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CQ News

Both Parties Focus on Speech Not Scandal, To Chagrin Of Some

By Alan Greenblatt, CQ Staff Writer

TV newsman Dominic Carter thought the day would at last provide him the chance to get some members of the New York delegation to state, on camera, what they thought about allegations that President Clinton had sex with a young intern.

"We're from New York," Carter announced to the House Press Gallery. "Where do the cameras normally set up?"

Carter, a voluble political reporter for NY1, a cable news station in New York City, told his newfound colleagues that he wanted to know "why Democrats have been hiding."

As it turned out, they were hiding in plain sight. On Jan. 27, when Clinton gave his State of the Union address, congressional Democrats had to respond all day to aggressive herds of reporters demanding to know what their "mood" was, or insisting that they confirm what Hill journalists were convinced was their deepest fear -- that this scandal would sink the president and take them down, too.

But members of Congress had a different agenda than the media. Like good card players, Democrats displayed no anxiety that Clinton's problems would sink him, or them. And Republicans stuck to their political advisers' instructions that they say nothing that might risk converting the president's problem into a partisan brawl.

Even Rep. Bob Barr, R-Ga., who has been loudly demanding Clinton's impeachment for months, was determined to be bland. "A lot has happened over the past week," he said. "It will take some time for members to digest it."

If Carter had known where to find the stakeout outside the House Democrats' first closed-door caucus since last fall, he would have seen New Yorkers and others happy to tell reporters that, contrary to the news media's fevered expectations, everything was fine, and even dandy.

House Minority Leader Richard A. Gephardt, D-Mo., "said he's more optimistic than three months ago about the election," Rep. Charles B. Rangel, a Harlem Democrat, crowed to a group of reporters that quickly swelled to two dozen in a semicircle that pressed him against a bank of elevators.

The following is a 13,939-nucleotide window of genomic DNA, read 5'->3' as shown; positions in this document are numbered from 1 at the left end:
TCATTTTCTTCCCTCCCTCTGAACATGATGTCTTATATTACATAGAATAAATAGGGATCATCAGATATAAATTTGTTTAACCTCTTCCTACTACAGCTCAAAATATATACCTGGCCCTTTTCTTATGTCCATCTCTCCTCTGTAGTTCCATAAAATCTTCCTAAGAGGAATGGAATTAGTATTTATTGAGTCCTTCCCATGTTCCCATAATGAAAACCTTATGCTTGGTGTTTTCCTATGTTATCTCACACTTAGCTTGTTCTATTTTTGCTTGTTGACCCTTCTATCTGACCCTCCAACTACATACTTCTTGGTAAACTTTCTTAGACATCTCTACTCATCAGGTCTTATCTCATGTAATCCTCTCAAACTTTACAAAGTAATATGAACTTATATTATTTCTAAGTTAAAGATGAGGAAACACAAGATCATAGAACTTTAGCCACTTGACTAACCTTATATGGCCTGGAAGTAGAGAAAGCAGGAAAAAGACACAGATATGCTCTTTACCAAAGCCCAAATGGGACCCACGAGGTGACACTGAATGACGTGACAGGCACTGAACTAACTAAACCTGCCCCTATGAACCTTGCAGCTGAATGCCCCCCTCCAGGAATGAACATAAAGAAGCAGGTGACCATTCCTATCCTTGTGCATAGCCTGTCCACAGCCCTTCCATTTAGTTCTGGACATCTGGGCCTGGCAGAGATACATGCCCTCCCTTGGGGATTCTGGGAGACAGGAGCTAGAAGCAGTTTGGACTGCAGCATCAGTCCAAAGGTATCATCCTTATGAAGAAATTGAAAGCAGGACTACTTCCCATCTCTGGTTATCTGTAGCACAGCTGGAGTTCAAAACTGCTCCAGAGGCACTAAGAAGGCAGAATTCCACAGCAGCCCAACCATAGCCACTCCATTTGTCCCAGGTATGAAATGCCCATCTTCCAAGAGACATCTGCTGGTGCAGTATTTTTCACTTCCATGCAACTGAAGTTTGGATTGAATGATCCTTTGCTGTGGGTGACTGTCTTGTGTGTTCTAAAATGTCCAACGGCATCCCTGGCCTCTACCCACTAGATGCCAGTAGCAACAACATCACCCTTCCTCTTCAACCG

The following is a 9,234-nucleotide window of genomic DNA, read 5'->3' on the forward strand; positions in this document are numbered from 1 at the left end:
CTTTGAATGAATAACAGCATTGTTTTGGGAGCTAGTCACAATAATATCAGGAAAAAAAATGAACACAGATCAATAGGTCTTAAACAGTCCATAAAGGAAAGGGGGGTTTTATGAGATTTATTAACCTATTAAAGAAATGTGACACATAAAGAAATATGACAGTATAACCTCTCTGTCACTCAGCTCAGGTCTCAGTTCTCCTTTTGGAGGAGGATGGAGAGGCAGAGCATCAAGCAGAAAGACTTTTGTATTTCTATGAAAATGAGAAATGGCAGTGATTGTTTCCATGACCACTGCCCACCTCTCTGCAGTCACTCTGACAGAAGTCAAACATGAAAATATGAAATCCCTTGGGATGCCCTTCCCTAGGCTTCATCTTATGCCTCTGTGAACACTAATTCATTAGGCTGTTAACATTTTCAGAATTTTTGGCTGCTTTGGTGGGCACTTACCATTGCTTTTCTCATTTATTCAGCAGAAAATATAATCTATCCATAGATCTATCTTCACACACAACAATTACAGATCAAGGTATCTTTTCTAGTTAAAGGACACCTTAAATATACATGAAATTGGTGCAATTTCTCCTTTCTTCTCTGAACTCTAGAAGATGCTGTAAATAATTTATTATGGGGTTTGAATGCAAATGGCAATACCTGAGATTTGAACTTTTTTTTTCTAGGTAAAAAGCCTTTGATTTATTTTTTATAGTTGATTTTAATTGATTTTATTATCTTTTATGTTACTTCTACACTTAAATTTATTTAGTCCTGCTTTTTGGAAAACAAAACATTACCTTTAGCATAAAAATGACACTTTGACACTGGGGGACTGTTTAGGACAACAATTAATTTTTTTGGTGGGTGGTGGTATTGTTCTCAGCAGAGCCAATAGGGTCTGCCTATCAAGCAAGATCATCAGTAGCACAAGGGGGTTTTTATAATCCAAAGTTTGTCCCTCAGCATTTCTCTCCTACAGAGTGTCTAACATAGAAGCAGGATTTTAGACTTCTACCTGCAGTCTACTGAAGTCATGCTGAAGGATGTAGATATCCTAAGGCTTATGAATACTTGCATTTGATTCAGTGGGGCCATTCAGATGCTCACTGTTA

The notion that things were looking up, not down, for Democrats was not penetrating the hard pumice of the reporters' collective disbelief, so they kept darting questions about the scandal. Rangel retained his bonhomie, chirping about how he looked forward to assuming the chairmanship of the Ways and Means Committee once Democrats take back the majority. Reporters would have rolled their eyes, were they not quickly on the lookout for more promising interview subjects.

Another member from New York City, Democrat Eliot L. Engel, was even more ardent in his embrace of the president. He said he relished the prospect of taking his traditional spot along the aisle and shaking hands with Clinton as he entered the House chamber for the address.

"Today, more than ever, I find it important to take my seat on the aisle, as I have for nine years," Engel said. "I think Bill Clinton has been a good president, he's a friend of mine, and I stand by him."

Watching reporters hungry for reaction to the scandal swarm around higher-profile colleagues such as Democrats Barney Frank of Massachusetts, and Henry A. Waxman and Vic Fazio of California, Engel leaned against a table in the Rayburn Building hallway and said, "I'm just appalled by the total frenzy, and the lack of anything else so important being reported."

Frank, who survived a sex scandal of his own (his former lover ran a gay prostitution ring out of Frank's apartment), said the experience taught him that the government keeps functioning regardless of the perceived peccadilloes of an individual officeholder.

Like his fellow Democrats, Frank thought Clinton's best hope for good public relations was to focus on anything but the scandal. "It's going to be hard for people to write exclusively about his crotch when he's talking about Social Security and Medicare," he said.

Talk Show Chatter

Meanwhile, from a studio just across the Potomac in Rosslyn, Va., one of Clinton's harshest critics was having his own assumptions about the scandal altered a bit.